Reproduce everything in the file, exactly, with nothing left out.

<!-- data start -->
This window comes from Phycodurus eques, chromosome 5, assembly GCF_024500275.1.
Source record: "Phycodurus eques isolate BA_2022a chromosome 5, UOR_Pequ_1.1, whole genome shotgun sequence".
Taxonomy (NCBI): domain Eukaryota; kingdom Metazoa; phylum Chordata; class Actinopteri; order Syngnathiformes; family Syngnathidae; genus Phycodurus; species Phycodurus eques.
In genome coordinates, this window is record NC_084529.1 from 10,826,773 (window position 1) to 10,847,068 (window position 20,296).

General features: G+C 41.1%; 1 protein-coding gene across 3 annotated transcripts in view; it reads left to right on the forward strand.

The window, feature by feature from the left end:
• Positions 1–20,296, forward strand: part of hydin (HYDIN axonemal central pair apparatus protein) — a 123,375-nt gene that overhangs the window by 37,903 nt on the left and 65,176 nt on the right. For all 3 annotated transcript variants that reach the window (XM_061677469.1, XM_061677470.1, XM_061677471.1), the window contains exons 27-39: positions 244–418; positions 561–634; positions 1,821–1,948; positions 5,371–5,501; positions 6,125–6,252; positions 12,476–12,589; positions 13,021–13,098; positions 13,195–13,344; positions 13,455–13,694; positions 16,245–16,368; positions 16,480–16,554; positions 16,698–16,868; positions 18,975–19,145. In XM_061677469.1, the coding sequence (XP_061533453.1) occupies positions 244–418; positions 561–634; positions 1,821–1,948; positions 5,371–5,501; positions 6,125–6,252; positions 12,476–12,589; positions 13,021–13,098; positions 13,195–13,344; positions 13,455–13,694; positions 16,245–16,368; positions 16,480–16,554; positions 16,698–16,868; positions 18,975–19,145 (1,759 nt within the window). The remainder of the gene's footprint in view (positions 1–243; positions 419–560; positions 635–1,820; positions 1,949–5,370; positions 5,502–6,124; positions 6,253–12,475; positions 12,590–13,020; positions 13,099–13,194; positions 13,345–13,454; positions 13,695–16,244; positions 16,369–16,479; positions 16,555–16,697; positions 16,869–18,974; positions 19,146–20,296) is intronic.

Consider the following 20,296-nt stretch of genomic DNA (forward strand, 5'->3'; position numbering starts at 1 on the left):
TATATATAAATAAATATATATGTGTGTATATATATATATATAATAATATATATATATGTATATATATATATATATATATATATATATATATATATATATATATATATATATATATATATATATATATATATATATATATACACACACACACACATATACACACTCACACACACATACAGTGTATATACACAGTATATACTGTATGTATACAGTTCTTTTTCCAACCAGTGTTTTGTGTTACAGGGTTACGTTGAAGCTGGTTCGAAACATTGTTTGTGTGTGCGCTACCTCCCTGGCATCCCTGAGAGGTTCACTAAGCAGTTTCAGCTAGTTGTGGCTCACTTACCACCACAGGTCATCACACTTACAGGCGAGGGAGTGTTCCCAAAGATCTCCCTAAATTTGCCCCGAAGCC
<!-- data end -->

This window comes from Phycodurus eques, chromosome 5, assembly GCF_024500275.1.
Source record: "Phycodurus eques isolate BA_2022a chromosome 5, UOR_Pequ_1.1, whole genome shotgun sequence".
Taxonomy (NCBI): domain Eukaryota; kingdom Metazoa; phylum Chordata; class Actinopteri; order Syngnathiformes; family Syngnathidae; genus Phycodurus; species Phycodurus eques.
In genome coordinates, this window is record NC_084529.1 from 10,826,773 (window position 1) to 10,847,068 (window position 20,296).

General features: G+C 41.1%; 1 protein-coding gene across 3 annotated transcripts in view; it reads left to right on the forward strand.

The window, feature by feature from the left end:
• Positions 1–20,296, forward strand: part of hydin (HYDIN axonemal central pair apparatus protein) — a 123,375-nt gene that overhangs the window by 37,903 nt on the left and 65,176 nt on the right. For all 3 annotated transcript variants that reach the window (XM_061677469.1, XM_061677470.1, XM_061677471.1), the window contains exons 27-39: positions 244–418; positions 561–634; positions 1,821–1,948; positions 5,371–5,501; positions 6,125–6,252; positions 12,476–12,589; positions 13,021–13,098; positions 13,195–13,344; positions 13,455–13,694; positions 16,245–16,368; positions 16,480–16,554; positions 16,698–16,868; positions 18,975–19,145. In XM_061677469.1, the coding sequence (XP_061533453.1) occupies positions 244–418; positions 561–634; positions 1,821–1,948; positions 5,371–5,501; positions 6,125–6,252; positions 12,476–12,589; positions 13,021–13,098; positions 13,195–13,344; positions 13,455–13,694; positions 16,245–16,368; positions 16,480–16,554; positions 16,698–16,868; positions 18,975–19,145 (1,759 nt within the window). The remainder of the gene's footprint in view (positions 1–243; positions 419–560; positions 635–1,820; positions 1,949–5,370; positions 5,502–6,124; positions 6,253–12,475; positions 12,590–13,020; positions 13,099–13,194; positions 13,345–13,454; positions 13,695–16,244; positions 16,369–16,479; positions 16,555–16,697; positions 16,869–18,974; positions 19,146–20,296) is intronic.

Consider the following 20,296-nt stretch of genomic DNA (forward strand, 5'->3'; position numbering starts at 1 on the left):
TATATATAAATAAATATATATGTGTGTATATATATATATATAATAATATATATATATGTATATATATATATATATATATATATATATATATATATATATATATATATATATATATATATATATATATATATATATATATACACACACACACACATATACACACTCACACACACATACAGTGTATATACACAGTATATACTGTATGTATACAGTTCTTTTTCCAACCAGTGTTTTGTGTTACAGGGTTACGTTGAAGCTGGTTCGAAACATTGTTTGTGTGTGCGCTACCTCCCTGGCATCCCTGAGAGGTTCACTAAGCAGTTTCAGCTAGTTGTGGCTCACTTACCACCACAGGTCATCACACTTACAGGCGAGGGAGTGTTCCCAAAGATCTCCCTAAATTTGCCCCGAAGCC